Call it Plan B.
You might remember when two New Mexico monasteries were supposed to build a brewery near Pecos, N.M. Didn’t happen. That was five years ago. Today the building pictured above is going up at the Monastery of Christ in the Desert, which is located almost 100 miles from Pecos.
It’s small, not anywhere near the size once envisioned for the second American monastery brewery ever, but will be a brewery. In the immediate future the building will house a 20-gallon pilot system first purchased to use in the Pecos. But it was built with the idea of installing a three- or five-barrel system (93 or 155 gallons), and was designed with expansion in mind.
This makes Monks’ Ale seem more like a monastery product, even though the beer that’s become available a lot more places including parts of Pennsylvania and soon other states — continues to be brewed under contract by Sierra Blanca Brewing east of Albuquerque. Today, by the way, Sierra Blanca brewed the first production-size batch of Monks’ Wit.
Just to make sure you understand: Monks’ Ale is owned by Abbey Beverage Company, which began as a partnership between Our Lady of Guadalupe Abbey and Christ in the Desert. Christ of the Desert bought out the Pecos monastery last spring.
At first, Brad Kraus the brewmaster at Blue Corn Cafe & Brewery in Santa Fe — will brew mostly pilot batches on the 20-gallon system, with a little bit making its way into the marketplace.
Longer term, several members of the community have indicated they’d like to become involved in brewing.
Christ in the Desert (that’s the monastery chapel to the right) is not exactly a perfect spot for a brewery. Plenty of water, but high in bicarbonate. Off the grid, so powered by the sun (backed up by propane generators). This is Georgia O’Keeffe country.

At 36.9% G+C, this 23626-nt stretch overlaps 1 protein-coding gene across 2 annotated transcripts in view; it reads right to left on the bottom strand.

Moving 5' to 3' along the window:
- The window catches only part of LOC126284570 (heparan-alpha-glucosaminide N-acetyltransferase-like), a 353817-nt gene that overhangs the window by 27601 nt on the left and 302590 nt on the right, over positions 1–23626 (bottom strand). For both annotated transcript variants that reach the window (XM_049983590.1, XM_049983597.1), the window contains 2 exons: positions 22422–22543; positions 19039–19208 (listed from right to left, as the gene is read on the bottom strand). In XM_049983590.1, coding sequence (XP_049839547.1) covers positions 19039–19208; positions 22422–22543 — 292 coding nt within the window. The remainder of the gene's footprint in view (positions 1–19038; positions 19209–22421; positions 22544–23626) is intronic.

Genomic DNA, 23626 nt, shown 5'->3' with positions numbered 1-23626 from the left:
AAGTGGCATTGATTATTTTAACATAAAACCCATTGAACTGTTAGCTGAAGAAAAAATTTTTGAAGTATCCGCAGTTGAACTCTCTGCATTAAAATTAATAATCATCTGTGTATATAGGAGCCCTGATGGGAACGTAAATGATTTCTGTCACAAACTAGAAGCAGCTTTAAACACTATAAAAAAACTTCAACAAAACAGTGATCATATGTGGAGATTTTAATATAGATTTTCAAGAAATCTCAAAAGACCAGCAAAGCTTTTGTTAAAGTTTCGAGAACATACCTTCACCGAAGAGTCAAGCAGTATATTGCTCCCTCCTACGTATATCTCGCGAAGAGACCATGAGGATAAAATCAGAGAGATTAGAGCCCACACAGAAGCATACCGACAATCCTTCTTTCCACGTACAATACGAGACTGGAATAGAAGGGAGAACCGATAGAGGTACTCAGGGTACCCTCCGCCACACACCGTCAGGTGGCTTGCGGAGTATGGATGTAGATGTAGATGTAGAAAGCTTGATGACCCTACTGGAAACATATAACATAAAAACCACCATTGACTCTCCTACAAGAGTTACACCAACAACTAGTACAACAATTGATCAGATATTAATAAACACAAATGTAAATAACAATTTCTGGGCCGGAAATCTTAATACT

And then there’s the 13-mile-long dirt-and-gravel road leading to and from the brewery. Hard to guess how many bottles might break during the slow drive to a hard road. So if Kraus and the monks do start producing small batches of specialty beers several barrels at a time expect the beer to be available only in kegs.
There are a lot of “ifs” remaining. As Berkeley Merchant, business manager for Abbey Beverage company and the monastery, points out the monks “think in terms of the next hundred years.”
Last week, Abbot Philip and Brother Christian looked out toward fields where monks once tended to their own vegetables now cheaper to buy in a store — and considered the first hops crop they harvested six weeks before. “Having the hops is a wonderful gift,” Brother Christian said. “Having the fields with crops again.”
These are “wild” varieties native to New Mexico, grown from rhizomes acquired from Todd Bates’ and Stiv Johnson’s Tucker Farms in Embudo (south of Taos). The monks harvested the hops by hand. The next step will to get them analyzed, then to use them in brewing to see what flavors they add to beer.
Will the hops end up in beers brewed elsewhere in the country? In New Mexico beers? Only in beers carrying the Monks’ Ale label?
There’s plenty of time to decide those things.